By Chuck Woodbury
RV shows can be a good place to get a good deal on an RV. But most often, you can get the same price back at a dealership a week later. Salesmen at RV shows get “spiffs” on RVs they sell at a show. These are cash bonuses for making sales. As a result, they have an extra incentive to sell you something right there and then.
Anyone in the market for an RV should be aware that a salesman has this extra motivation to close a deal “now,” and not “later.” Some will make promises and claims that may not be entirely true. As an RV show progresses, the buzz among dealerships is how many sales each made. “Did you hear that XYZ dealership closed 20 deals?” one salesman will ask another. Numbers matter, both for profits and bragging rights, and sometimes buyers are the innocent victims.
Still, great deals are available. My advice to a would-be buyer is pretty simple: always “sleep” on any offer. Never make a decision based on the emotion of the moment. And never buy an RV without having already researched a make and model thoroughly. It’s much too easy to “fall in love” on the show floor without knowing the facts: an RV that looks good may not be so good upon closer inspection. To me, buying an RV you just found, right on the spot, is like rushing to the all-night wedding chapel with someone you met at the tavern at 1 a.m.
At RV shows, never buy with no money down. Some RV dealers are now pushing this option. And except on very expensive motorcoaches, avoid financing it for 20 years, which can make monthly payments look downright cheap. I consider either of these practices to be poison.
Buying a motorhome with a price of $70,000 with zero down and interest of 6.9 percent, results in a monthly payment of $538. Affordable? Not really. The catch is that those “low” payments extend for 20 years! Do you think that a modest-priced rig will last that long? No way! But once you drive off the dealer’s lot, your rig is now a used RV and its value dives faster than a nuke submarine. At the end of three years, if the owner wants to sell it, he will still owe $64,577: of the $19,368 in payments he has made thus far, $13,963 went to interest. If the RV has depreciated by a third at the end of three years, that means the RV is worth $46,900. If the owner wants to sell it he will have to come up with the difference between what he owes and the RV’s value — which means he will have to PAY someone $17,677 to take it off his hands. In RV financing lingo, this situation is known as being “upside down.”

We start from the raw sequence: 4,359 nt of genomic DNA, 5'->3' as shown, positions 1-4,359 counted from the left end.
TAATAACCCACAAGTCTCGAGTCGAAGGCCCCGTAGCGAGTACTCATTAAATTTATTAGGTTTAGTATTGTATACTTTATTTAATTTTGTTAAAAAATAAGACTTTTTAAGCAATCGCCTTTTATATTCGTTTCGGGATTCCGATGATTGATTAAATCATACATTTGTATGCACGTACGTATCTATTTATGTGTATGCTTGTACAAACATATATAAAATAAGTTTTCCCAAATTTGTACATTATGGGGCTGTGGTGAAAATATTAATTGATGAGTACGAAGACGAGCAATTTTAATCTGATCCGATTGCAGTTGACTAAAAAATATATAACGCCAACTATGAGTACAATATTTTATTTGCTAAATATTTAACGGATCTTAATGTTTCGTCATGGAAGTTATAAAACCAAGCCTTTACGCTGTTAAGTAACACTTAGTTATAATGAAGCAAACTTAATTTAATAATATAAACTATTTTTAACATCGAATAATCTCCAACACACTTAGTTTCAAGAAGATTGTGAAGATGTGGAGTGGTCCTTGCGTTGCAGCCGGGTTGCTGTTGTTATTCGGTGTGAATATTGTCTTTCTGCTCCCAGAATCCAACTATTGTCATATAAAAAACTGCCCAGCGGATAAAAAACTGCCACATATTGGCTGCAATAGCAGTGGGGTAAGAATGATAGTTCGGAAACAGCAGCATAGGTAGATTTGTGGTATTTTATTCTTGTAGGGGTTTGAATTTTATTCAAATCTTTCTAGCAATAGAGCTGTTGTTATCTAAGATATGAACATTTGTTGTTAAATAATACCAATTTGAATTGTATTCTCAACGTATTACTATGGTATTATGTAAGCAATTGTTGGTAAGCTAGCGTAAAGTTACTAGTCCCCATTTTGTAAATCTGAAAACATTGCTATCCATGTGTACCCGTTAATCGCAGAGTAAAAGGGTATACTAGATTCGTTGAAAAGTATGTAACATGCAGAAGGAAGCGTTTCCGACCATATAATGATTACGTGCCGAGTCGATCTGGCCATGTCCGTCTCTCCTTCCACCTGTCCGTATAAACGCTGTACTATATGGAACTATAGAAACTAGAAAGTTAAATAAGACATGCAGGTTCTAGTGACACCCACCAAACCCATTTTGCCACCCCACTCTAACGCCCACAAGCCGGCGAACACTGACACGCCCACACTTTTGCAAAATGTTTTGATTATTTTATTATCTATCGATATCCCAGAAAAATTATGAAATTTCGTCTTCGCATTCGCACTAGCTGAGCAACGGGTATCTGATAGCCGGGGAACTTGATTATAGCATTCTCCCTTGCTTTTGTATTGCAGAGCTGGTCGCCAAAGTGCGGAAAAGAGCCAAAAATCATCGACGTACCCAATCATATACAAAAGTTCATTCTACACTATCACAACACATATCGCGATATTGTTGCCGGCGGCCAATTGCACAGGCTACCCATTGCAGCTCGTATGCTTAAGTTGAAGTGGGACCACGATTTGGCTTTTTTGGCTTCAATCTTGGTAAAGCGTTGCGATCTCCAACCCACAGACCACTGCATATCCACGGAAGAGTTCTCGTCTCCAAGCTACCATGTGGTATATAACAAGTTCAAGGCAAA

“A fellow came to me recently whose payments were $690 a month,” a salesman at an RV show told me. “He had lost his job and couldn’t make his motorhome payments anymore. He wanted to know how much he could sell it for. I told him, but it turned out it was $10,000 less than he owed on it.”
It happens every day. The moral of the story: Put as much down on a vehicle as you can afford and avoid loan terms that will likely last longer than you will. Such financing is fine for a home, which normally appreciates. But it seldom works on an RV, which loses value every year.
And, for the record, an RVer who buys a $70,000 RV with zero down and finances it for 20 years at 6.9 percent — and keeps on paying for the life of the loan — guess how much he will pay all together? How about a total of $124,245, of which $59,245 will be interest.
All that said, I believe that RV shows are most valuable as a place to see hundreds of different makes and models of RVs in one place, whether you are in the market to buy, or simply want to see what’s new. They provide a wonderful opportunity to talk to a lot of people — salesmen, other RVers and even factory representatives. Free seminars on various RV subjects are almost offered and are worth attending.
And one more tip if you plan to attend an RV with the intent of buying: be sure to pay close attention to how much weight an RV can hold and tow (in case of a motorhome). It’s very easy to overload a vehicle, and that can be dangerous.